Hugo Chavez's hand-picked successor Nicolas Maduro barely wins Venezuela presidential vote
Enric Marti, Associated Press
CARACAS, Venezuela — Hugo Chavez's hand-picked successor, Nicolas Maduro, won a razor-thin victory in Sunday's special presidential election, edging the opposition's leader by only about 300,000 votes, electoral officials announced.
Maduro's stunningly close victory over Henrique Capriles came after a campaign in which the winner promised to carry on Chavez's self-proclaimed socialist revolution while the challenger's main message was that Chavez's 14-year regime put Venezuela on the road to ruin.
Maduro, acting president since Chavez's death, held a double-digit advantage in opinion polls just two weeks ago, but electoral officials said he got just 50.7 percent of the votes to 49.1 percent for Capriles with nearly all ballots counted.
Chavistas set off fireworks and blasted car horns as they cruised downtown Caracas in jubilation.
At Capriles' campaign headquarters, people hung their heads quietly as the results were announced by an electoral council stacked with government loyalists. Many started crying; others just stared at TV screens in disbelief.
"I can't believe this. This can't be happening. The votes should all be recounted to be 100 percent sure who won," said Jenny Morales, 26, a volunteer who handed out posters and leaflets during the campaign.
The mood lightened after another electoral council director, Vicente Diaz, proposed an audit of the vote.
There was no immediate word from Capriles, but Maduro addressed a crowd from the presidential palace after winning a six-year term. In a booming voice, he called his victory further proof that Chavez "continues to be invincible, that he continues to win battles."
He said that Capriles had called him before the results were announced to suggest a "pact" and that Maduro refused.
Maduro, a longtime foreign minister to Chavez, rode a wave of sympathy for the charismatic leader to victory, pinning his hopes on the immense loyalty for his boss among millions of poor beneficiaries of government largesse and the powerful state apparatus that Chavez skillfully consolidated.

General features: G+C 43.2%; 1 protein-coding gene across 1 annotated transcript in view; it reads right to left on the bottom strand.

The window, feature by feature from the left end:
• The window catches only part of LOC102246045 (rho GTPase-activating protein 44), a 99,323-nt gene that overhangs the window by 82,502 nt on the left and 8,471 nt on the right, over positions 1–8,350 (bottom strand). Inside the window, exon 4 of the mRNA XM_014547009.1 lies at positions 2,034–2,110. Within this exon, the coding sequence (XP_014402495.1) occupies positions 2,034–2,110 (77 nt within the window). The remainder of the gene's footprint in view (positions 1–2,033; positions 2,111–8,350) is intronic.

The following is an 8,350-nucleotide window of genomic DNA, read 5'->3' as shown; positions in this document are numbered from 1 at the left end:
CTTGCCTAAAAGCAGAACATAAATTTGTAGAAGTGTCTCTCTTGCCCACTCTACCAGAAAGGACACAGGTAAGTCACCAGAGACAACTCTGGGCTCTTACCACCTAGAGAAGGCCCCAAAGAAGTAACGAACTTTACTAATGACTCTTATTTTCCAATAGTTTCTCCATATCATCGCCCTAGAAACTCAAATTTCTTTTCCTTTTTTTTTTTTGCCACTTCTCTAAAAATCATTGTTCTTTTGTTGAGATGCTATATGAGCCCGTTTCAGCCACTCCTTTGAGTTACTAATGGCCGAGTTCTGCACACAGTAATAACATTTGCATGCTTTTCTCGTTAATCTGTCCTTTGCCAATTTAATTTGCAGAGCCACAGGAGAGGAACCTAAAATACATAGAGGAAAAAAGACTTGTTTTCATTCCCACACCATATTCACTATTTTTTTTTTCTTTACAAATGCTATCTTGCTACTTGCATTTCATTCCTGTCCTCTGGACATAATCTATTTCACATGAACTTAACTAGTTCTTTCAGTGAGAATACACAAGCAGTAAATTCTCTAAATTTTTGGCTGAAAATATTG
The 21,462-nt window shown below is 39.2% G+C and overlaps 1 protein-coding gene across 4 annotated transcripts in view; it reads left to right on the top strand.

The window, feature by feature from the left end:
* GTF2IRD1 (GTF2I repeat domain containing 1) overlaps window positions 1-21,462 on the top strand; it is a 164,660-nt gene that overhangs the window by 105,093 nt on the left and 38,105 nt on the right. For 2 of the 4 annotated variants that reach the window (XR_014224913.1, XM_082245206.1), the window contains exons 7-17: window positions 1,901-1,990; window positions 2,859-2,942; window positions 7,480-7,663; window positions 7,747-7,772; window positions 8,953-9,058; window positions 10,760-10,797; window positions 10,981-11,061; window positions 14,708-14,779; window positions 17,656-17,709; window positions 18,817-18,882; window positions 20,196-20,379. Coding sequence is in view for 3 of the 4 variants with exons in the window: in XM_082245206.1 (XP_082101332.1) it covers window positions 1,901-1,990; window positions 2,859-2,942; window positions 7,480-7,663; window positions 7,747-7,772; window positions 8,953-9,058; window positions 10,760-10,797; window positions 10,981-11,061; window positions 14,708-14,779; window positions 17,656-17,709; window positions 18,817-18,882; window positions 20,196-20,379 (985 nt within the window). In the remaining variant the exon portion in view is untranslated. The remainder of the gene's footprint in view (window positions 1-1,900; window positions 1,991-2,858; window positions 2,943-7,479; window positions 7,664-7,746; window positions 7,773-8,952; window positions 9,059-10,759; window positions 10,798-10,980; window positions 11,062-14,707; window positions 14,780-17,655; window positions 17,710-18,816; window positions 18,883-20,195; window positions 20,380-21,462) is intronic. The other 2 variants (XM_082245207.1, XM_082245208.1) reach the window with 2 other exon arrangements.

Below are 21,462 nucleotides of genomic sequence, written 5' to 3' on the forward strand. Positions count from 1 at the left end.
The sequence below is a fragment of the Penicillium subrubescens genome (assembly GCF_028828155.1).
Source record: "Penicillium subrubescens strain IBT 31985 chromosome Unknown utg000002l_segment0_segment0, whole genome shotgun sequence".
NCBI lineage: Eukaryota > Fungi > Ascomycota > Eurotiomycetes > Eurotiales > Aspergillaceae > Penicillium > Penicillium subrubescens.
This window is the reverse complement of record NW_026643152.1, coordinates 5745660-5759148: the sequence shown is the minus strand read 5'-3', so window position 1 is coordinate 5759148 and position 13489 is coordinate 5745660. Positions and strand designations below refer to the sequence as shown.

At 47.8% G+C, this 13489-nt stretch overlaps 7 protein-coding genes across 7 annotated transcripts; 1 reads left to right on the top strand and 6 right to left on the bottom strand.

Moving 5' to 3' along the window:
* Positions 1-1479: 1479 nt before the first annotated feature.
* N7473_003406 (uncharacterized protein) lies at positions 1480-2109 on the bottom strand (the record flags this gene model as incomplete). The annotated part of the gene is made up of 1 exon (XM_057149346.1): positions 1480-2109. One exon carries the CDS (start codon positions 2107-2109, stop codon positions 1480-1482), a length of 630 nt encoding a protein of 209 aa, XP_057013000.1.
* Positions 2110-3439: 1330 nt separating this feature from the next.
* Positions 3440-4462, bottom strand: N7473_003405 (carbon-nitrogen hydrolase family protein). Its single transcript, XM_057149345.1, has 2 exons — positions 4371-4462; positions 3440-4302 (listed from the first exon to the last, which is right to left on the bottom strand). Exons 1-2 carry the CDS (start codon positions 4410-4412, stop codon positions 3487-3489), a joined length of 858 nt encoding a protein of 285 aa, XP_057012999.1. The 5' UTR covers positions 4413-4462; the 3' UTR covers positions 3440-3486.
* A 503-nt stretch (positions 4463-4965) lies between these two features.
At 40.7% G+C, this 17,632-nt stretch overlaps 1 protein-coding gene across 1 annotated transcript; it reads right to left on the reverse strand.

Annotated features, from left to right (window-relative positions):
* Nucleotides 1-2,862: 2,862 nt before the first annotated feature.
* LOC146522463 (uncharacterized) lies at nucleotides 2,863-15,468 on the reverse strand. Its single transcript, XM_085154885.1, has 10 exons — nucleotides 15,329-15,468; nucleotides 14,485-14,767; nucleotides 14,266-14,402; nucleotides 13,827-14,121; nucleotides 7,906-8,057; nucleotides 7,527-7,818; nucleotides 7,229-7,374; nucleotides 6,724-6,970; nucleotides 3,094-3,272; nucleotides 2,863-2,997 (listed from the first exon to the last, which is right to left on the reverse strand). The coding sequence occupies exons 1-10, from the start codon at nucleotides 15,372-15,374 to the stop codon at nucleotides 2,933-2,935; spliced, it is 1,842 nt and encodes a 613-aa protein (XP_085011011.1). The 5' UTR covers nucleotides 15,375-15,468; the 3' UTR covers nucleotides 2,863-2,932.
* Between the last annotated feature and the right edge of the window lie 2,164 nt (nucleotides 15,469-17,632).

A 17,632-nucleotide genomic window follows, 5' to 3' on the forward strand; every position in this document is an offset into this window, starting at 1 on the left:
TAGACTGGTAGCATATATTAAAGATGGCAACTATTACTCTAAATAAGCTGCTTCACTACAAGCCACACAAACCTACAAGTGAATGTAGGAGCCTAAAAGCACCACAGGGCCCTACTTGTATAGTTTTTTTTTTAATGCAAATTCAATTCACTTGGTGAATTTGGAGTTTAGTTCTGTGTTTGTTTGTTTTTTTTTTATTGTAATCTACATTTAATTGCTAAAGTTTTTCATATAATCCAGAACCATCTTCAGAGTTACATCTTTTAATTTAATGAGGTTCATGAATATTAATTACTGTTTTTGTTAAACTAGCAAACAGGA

Capriles' main campaign weapon was to simply emphasize "the incompetence of the state" in handling the world's largest oil reserves.
Analyst David Smilde at the Washington Office on Latin America think tank predicted the victory would prove pyrrhic and make Maduro extremely vulnerable.
"It will make people in his coalition think that perhaps he is not the one to lead the revolution forward," Smilde said.
In a hint of discontent within Chavista ranks, National Assembly President Diosdado Cabello, who many consider Maduro's main rival, expressed dismay at the tight outcome.
He tweeted: "The results oblige us to make a profound self-criticism. It's contradictory that the poor sectors of the population vote for their longtime exploiters."
Millions of Venezuelans were lifted out of poverty under Chavez, but many also believe his government not only squandered, but plundered, much of the $1 trillion in oil revenues during his tenure.
Venezuelans are afflicted by chronic power outages, crumbling infrastructure, unfinished public works projects, double-digit inflation, food and medicine shortages, and rampant crime — one of the world's highest homicide and kidnapping rates — that the opposition said worsened after Chavez succumbed March 5 to cancer.
"This is a result in which the 'official winner' appears as the biggest loser," said Amherst College political scientist Javier Corrales. "The 'official loser' — the opposition — emerges even stronger than it did six months ago. These are very delicate situations in any political system, especially when there is so much mistrust of institutions."
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